Caregivers, Don’t Ignore Your Own Health

by: cancercompass

A few months ago, I dedicated a post to singing the praises of the sometimes underappreciated caregiver. It’s a tough job, and, at times, it can be thankless. As much as you want to devote all of your time to helping a loved one get through a cancer treatment, a recent study emphasizes the reasons you have to remember to pay attention to your own health along the way. 

By using the national Swedish cancer registry and the Swedish inpatient registry, researchers discovered that for people whose partners have cancer, the risk for heart disease and stroke increased by 13 to 29 percent. The study found that in most cases, stress was the key culprit. 

Constantly caring for a loved one whose health may or may not be in continual decline can take a toll on anyone. Not only is stress a problem for you as a caregiver, but if you’re spending all your time tending to someone else’s needs, you don’t have the time or energy to take care of your own health needs.  

One problem is that many caregivers feel guilty pausing to do anything for themselves. However, if you’re not in tip-top shape, how can you successfully care for your loved one? Remember, your loved one would never want you to completely give up on your own happiness. As a caregiver, it is important to push that guilt aside, and take a few moments for yourself. If nothing else, make sure to take care of any health issues of your own that may arise.

Here are a few tips for caregivers to stay healthy.

1. Talk to a Counselor/Psychologist – Let’s face it, at times you are going to be angry at the cards that you and your loved one were dealt. Even if the illness isn’t happening directly to you, watching a loved one go through treatment is a painful experience. You don’t want to burden that person with your feelings of anger or frustration, because the patient has his/her own feelings to deal with. Schedule time to talk with a counselor on your own, and just let everything out. You’ll feel a lot better after that release.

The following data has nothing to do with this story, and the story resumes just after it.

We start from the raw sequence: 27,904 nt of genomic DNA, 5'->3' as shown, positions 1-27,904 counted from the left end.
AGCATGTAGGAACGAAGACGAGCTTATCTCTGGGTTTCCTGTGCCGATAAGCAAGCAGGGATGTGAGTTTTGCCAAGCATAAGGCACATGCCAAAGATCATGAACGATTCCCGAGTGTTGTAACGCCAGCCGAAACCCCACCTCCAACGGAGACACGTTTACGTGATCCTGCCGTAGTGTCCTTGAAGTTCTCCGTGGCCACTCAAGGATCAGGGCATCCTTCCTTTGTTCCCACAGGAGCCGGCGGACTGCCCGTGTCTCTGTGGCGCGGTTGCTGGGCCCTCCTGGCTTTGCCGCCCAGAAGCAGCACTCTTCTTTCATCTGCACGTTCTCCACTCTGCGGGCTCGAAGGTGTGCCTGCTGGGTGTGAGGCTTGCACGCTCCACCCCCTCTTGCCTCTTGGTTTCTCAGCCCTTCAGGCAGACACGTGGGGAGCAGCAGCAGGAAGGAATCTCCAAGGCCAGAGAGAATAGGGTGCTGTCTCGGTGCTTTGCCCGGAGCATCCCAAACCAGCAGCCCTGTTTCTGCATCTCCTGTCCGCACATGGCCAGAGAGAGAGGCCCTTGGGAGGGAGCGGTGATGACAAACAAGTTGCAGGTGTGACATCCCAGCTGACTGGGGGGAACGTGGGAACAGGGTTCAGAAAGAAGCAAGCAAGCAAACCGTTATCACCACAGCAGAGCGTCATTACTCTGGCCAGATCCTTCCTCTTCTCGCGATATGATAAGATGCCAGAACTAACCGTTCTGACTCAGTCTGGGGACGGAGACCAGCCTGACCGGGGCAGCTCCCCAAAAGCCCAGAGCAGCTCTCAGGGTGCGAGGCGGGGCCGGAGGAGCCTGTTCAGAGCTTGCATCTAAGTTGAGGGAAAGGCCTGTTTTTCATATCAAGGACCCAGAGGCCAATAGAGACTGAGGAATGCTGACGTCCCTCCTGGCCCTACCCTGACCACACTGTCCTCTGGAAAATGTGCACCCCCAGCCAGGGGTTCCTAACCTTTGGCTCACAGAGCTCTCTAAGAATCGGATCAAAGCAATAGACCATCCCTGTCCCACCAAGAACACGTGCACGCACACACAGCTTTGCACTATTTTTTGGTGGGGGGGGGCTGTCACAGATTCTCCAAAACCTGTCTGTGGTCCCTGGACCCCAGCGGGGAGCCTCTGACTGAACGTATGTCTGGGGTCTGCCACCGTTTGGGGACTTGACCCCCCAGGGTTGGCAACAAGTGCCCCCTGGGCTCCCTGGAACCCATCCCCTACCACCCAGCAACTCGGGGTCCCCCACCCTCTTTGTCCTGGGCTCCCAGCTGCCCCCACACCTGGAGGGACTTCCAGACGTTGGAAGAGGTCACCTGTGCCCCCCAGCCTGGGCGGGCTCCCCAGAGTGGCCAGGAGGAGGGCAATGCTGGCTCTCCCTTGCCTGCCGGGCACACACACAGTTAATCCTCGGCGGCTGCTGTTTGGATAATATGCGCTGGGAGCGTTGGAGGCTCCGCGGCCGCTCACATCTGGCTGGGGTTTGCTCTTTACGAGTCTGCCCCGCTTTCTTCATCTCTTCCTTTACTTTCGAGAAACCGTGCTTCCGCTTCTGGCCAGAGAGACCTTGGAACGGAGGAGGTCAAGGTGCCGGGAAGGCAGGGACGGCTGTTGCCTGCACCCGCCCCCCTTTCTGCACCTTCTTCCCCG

2. Practice Relaxation Exercises with Your Partner – Both you and your partner need to relax. It seems nearly impossible to relax when going through such a tough time, but it’s going to help both of you through the process. Take a yoga class together, or practice relaxation exercises on your own. A couple’s massage is also a great way to help both of you de-stress, without feeling guilty for taking time for yourself.

3. Spend Time Together Without Discussing Cancer –Carve out some time every day where you don’t even utter the “c” word. Go to a silly movie together, or cook a nutritious meal, light candles and just enjoy each other without worrying about when the next treatment will come.

4. Find a Support Group – Whether you find your own caregiver support group or attend a group with your loved one, talking to others in a similar situation is always helpful.

5. Pay Attention to Your Health – If you don’t feel well, find out what’s wrong! While your loved one’s health may seem more pressing at the time, your own ailment could be a sign of a bigger problem. Go get yourself checked out so that you can stay healthy.

As much as you want to spend all of your time caring for your loved one, don’t forget that you have to live your life as well! Your partner would certainly want this for you, and it is the best way to make sure both of you get to the other side of this difficult time, together.